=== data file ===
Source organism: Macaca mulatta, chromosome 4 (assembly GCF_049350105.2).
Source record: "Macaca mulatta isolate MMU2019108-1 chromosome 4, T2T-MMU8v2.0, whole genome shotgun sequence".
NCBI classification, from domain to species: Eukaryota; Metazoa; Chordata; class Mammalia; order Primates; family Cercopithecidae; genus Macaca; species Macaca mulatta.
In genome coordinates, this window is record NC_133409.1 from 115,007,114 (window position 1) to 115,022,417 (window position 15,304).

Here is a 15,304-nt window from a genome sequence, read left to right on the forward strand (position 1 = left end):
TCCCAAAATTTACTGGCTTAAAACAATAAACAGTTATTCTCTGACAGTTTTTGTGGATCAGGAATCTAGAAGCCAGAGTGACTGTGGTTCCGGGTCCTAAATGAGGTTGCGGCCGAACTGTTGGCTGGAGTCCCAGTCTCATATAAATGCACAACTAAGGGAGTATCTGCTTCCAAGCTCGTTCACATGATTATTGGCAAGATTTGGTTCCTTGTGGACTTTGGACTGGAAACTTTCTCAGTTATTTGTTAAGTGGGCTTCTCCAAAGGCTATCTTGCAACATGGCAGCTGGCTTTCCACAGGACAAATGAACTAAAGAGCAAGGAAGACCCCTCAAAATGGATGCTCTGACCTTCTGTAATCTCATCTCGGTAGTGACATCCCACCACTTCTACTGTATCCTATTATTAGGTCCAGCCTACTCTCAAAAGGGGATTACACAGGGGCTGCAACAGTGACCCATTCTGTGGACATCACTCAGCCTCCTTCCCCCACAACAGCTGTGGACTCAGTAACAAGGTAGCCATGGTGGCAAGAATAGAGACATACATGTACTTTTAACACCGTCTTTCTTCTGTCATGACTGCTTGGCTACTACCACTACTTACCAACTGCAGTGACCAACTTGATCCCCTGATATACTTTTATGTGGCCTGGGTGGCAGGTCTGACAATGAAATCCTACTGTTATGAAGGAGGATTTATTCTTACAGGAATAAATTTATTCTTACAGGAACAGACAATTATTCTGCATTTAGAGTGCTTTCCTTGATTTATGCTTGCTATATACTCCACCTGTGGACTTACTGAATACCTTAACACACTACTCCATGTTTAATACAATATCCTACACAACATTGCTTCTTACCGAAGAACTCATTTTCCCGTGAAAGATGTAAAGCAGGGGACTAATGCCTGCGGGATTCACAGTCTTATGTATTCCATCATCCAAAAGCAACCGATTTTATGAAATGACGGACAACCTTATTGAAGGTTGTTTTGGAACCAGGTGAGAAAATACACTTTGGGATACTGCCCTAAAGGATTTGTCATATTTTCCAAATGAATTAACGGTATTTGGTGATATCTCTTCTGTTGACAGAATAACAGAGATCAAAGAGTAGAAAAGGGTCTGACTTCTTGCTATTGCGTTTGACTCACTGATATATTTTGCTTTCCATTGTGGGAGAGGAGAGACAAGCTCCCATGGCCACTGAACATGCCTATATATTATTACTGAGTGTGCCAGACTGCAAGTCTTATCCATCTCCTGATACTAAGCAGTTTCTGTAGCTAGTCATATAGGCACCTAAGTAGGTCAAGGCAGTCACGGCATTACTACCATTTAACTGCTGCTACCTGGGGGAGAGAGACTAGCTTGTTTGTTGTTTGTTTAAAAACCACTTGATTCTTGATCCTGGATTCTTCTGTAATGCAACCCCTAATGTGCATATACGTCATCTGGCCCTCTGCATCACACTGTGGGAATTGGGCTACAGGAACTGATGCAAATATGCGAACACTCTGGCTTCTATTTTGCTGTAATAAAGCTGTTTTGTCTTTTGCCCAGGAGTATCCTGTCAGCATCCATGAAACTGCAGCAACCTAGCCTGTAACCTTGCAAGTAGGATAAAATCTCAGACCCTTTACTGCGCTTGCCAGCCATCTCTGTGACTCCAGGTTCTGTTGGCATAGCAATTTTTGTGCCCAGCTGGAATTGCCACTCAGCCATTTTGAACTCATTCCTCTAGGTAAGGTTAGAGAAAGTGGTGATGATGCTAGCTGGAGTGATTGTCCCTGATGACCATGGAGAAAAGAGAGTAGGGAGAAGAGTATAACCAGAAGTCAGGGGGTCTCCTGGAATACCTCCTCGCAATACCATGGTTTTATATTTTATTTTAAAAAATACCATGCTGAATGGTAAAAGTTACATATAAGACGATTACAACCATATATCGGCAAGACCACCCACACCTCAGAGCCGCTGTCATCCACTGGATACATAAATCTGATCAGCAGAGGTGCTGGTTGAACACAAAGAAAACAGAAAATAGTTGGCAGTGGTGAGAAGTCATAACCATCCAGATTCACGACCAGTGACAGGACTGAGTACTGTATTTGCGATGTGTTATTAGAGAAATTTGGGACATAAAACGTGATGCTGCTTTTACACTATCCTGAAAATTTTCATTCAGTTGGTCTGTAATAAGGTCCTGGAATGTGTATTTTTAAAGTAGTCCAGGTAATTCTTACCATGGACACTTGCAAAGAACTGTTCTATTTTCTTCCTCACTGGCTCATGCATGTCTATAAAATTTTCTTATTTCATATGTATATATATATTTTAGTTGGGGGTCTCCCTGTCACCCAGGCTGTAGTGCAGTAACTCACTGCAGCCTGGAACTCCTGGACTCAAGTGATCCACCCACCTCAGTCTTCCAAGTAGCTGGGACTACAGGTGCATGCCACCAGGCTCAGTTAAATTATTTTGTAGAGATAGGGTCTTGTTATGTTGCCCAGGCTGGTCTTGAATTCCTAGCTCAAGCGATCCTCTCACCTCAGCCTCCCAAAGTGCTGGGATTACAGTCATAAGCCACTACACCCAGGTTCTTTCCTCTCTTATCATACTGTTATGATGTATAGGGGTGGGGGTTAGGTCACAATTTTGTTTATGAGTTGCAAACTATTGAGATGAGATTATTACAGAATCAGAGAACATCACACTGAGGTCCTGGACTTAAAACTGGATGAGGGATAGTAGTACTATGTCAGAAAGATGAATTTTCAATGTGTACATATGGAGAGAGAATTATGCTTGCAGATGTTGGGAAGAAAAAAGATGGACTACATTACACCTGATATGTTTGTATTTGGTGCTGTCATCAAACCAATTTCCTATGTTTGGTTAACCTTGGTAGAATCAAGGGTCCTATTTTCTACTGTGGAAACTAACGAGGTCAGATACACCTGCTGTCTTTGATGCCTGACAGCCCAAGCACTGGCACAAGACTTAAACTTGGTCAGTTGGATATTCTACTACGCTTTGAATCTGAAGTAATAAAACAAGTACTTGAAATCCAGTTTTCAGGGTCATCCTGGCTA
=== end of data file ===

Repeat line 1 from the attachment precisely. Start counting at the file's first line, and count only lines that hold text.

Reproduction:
Source organism: Macaca mulatta, chromosome 4 (assembly GCF_049350105.2).